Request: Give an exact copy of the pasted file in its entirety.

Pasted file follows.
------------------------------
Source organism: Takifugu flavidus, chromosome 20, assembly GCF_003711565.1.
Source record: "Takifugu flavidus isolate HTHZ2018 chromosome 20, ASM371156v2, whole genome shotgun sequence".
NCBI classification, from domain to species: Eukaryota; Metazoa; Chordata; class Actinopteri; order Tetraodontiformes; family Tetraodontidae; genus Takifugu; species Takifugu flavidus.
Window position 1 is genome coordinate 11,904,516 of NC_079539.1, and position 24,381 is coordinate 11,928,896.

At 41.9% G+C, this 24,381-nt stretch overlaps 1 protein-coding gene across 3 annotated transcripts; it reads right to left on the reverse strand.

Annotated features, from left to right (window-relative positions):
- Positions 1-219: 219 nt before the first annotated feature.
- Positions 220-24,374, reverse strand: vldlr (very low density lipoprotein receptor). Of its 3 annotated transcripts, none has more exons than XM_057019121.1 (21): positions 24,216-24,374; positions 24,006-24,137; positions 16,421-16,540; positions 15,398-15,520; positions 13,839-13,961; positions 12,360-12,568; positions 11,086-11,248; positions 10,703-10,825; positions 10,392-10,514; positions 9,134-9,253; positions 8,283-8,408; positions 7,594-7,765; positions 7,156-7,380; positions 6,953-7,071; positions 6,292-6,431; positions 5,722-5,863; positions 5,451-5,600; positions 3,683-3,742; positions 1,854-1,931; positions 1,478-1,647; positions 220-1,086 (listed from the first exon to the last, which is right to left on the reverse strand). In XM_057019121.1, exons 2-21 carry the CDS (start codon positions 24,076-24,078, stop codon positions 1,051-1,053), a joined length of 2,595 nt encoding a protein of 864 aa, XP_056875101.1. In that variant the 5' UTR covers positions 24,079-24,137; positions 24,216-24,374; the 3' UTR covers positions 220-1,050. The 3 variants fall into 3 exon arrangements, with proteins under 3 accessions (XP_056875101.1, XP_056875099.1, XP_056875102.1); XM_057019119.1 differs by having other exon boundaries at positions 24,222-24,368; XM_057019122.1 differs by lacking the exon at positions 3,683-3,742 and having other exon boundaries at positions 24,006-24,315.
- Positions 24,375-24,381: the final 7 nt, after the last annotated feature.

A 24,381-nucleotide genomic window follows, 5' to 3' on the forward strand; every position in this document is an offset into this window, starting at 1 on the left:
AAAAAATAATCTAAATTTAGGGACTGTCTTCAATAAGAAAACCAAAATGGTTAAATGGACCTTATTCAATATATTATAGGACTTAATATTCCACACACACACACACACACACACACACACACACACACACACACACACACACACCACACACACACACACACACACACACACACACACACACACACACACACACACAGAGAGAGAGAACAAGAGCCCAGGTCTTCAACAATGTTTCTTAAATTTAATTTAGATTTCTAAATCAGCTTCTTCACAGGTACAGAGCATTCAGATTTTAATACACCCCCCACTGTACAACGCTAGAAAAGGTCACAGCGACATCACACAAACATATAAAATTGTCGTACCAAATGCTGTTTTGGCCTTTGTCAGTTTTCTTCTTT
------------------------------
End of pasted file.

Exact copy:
Source organism: Takifugu flavidus, chromosome 20, assembly GCF_003711565.1.
Source record: "Takifugu flavidus isolate HTHZ2018 chromosome 20, ASM371156v2, whole genome shotgun sequence".
NCBI classification, from domain to species: Eukaryota; Metazoa; Chordata; class Actinopteri; order Tetraodontiformes; family Tetraodontidae; genus Takifugu; species Takifugu flavidus.
Window position 1 is genome coordinate 11,904,516 of NC_079539.1, and position 24,381 is coordinate 11,928,896.

At 41.9% G+C, this 24,381-nt stretch overlaps 1 protein-coding gene across 3 annotated transcripts; it reads right to left on the reverse strand.

Annotated features, from left to right (window-relative positions):
- Positions 1-219: 219 nt before the first annotated feature.
- Positions 220-24,374, reverse strand: vldlr (very low density lipoprotein receptor). Of its 3 annotated transcripts, none has more exons than XM_057019121.1 (21): positions 24,216-24,374; positions 24,006-24,137; positions 16,421-16,540; positions 15,398-15,520; positions 13,839-13,961; positions 12,360-12,568; positions 11,086-11,248; positions 10,703-10,825; positions 10,392-10,514; positions 9,134-9,253; positions 8,283-8,408; positions 7,594-7,765; positions 7,156-7,380; positions 6,953-7,071; positions 6,292-6,431; positions 5,722-5,863; positions 5,451-5,600; positions 3,683-3,742; positions 1,854-1,931; positions 1,478-1,647; positions 220-1,086 (listed from the first exon to the last, which is right to left on the reverse strand). In XM_057019121.1, exons 2-21 carry the CDS (start codon positions 24,076-24,078, stop codon positions 1,051-1,053), a joined length of 2,595 nt encoding a protein of 864 aa, XP_056875101.1. In that variant the 5' UTR covers positions 24,079-24,137; positions 24,216-24,374; the 3' UTR covers positions 220-1,050. The 3 variants fall into 3 exon arrangements, with proteins under 3 accessions (XP_056875101.1, XP_056875099.1, XP_056875102.1); XM_057019119.1 differs by having other exon boundaries at positions 24,222-24,368; XM_057019122.1 differs by lacking the exon at positions 3,683-3,742 and having other exon boundaries at positions 24,006-24,315.
- Positions 24,375-24,381: the final 7 nt, after the last annotated feature.

A 24,381-nucleotide genomic window follows, 5' to 3' on the forward strand; every position in this document is an offset into this window, starting at 1 on the left:
AAAAAATAATCTAAATTTAGGGACTGTCTTCAATAAGAAAACCAAAATGGTTAAATGGACCTTATTCAATATATTATAGGACTTAATATTCCACACACACACACACACACACACACACACACACACACACACACACACACACACCACACACACACACACACACACACACACACACACACACACACACACACACACAGAGAGAGAGAACAAGAGCCCAGGTCTTCAACAATGTTTCTTAAATTTAATTTAGATTTCTAAATCAGCTTCTTCACAGGTACAGAGCATTCAGATTTTAATACACCCCCCACTGTACAACGCTAGAAAAGGTCACAGCGACATCACACAAACATATAAAATTGTCGTACCAAATGCTGTTTTGGCCTTTGTCAGTTTTCTTCTTT